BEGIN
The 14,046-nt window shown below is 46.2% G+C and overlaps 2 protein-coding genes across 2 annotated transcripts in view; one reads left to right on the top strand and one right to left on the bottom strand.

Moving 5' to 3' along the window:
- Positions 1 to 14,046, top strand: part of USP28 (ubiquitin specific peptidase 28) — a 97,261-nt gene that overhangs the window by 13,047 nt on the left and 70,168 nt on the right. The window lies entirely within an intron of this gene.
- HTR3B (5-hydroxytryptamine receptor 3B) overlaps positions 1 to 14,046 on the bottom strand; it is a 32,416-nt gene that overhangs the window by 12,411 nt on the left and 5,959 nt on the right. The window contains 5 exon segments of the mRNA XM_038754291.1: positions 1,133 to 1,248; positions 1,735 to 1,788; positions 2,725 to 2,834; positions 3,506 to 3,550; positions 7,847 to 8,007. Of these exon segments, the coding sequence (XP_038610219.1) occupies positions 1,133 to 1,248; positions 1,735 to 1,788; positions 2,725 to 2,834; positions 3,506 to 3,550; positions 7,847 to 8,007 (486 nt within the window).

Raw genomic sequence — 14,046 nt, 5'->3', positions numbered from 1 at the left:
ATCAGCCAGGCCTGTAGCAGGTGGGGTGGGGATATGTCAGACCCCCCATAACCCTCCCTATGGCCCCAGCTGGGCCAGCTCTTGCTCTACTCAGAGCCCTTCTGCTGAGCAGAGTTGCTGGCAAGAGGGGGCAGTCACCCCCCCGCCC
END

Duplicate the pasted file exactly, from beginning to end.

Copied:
The 14,046-nt window shown below is 46.2% G+C and overlaps 2 protein-coding genes across 2 annotated transcripts in view; one reads left to right on the top strand and one right to left on the bottom strand.

Moving 5' to 3' along the window:
- Positions 1 to 14,046, top strand: part of USP28 (ubiquitin specific peptidase 28) — a 97,261-nt gene that overhangs the window by 13,047 nt on the left and 70,168 nt on the right. The window lies entirely within an intron of this gene.
- HTR3B (5-hydroxytryptamine receptor 3B) overlaps positions 1 to 14,046 on the bottom strand; it is a 32,416-nt gene that overhangs the window by 12,411 nt on the left and 5,959 nt on the right. The window contains 5 exon segments of the mRNA XM_038754291.1: positions 1,133 to 1,248; positions 1,735 to 1,788; positions 2,725 to 2,834; positions 3,506 to 3,550; positions 7,847 to 8,007. Of these exon segments, the coding sequence (XP_038610219.1) occupies positions 1,133 to 1,248; positions 1,735 to 1,788; positions 2,725 to 2,834; positions 3,506 to 3,550; positions 7,847 to 8,007 (486 nt within the window).

Raw genomic sequence — 14,046 nt, 5'->3', positions numbered from 1 at the left:
ATCAGCCAGGCCTGTAGCAGGTGGGGTGGGGATATGTCAGACCCCCCATAACCCTCCCTATGGCCCCAGCTGGGCCAGCTCTTGCTCTACTCAGAGCCCTTCTGCTGAGCAGAGTTGCTGGCAAGAGGGGGCAGTCACCCCCCCGCCC